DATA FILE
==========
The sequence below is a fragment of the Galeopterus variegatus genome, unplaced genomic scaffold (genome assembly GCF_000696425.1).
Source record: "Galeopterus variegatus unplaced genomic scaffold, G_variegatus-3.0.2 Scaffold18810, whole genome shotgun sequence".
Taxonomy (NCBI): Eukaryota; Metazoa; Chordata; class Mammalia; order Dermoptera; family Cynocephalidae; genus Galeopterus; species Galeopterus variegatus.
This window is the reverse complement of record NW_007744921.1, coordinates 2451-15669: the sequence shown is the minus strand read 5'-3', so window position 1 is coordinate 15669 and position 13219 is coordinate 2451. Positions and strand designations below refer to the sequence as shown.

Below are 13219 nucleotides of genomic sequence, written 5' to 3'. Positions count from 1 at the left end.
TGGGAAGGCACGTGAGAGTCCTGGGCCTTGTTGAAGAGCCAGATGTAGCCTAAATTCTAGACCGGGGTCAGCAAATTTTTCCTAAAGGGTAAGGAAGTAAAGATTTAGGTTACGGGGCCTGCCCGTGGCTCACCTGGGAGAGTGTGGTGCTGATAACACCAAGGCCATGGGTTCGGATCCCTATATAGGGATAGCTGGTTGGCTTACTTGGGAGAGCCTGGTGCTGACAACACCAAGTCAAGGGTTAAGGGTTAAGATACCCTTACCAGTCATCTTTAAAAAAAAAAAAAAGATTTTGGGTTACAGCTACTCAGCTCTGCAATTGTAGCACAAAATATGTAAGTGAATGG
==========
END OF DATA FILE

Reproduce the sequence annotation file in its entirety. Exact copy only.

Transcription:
The sequence below is a fragment of the Galeopterus variegatus genome, unplaced genomic scaffold (genome assembly GCF_000696425.1).
Source record: "Galeopterus variegatus unplaced genomic scaffold, G_variegatus-3.0.2 Scaffold18810, whole genome shotgun sequence".
Taxonomy (NCBI): Eukaryota; Metazoa; Chordata; class Mammalia; order Dermoptera; family Cynocephalidae; genus Galeopterus; species Galeopterus variegatus.
This window is the reverse complement of record NW_007744921.1, coordinates 2451-15669: the sequence shown is the minus strand read 5'-3', so window position 1 is coordinate 15669 and position 13219 is coordinate 2451. Positions and strand designations below refer to the sequence as shown.

Below are 13219 nucleotides of genomic sequence, written 5' to 3'. Positions count from 1 at the left end.
TGGGAAGGCACGTGAGAGTCCTGGGCCTTGTTGAAGAGCCAGATGTAGCCTAAATTCTAGACCGGGGTCAGCAAATTTTTCCTAAAGGGTAAGGAAGTAAAGATTTAGGTTACGGGGCCTGCCCGTGGCTCACCTGGGAGAGTGTGGTGCTGATAACACCAAGGCCATGGGTTCGGATCCCTATATAGGGATAGCTGGTTGGCTTACTTGGGAGAGCCTGGTGCTGACAACACCAAGTCAAGGGTTAAGGGTTAAGATACCCTTACCAGTCATCTTTAAAAAAAAAAAAAAGATTTTGGGTTACAGCTACTCAGCTCTGCAATTGTAGCACAAAATATGTAAGTGAATGG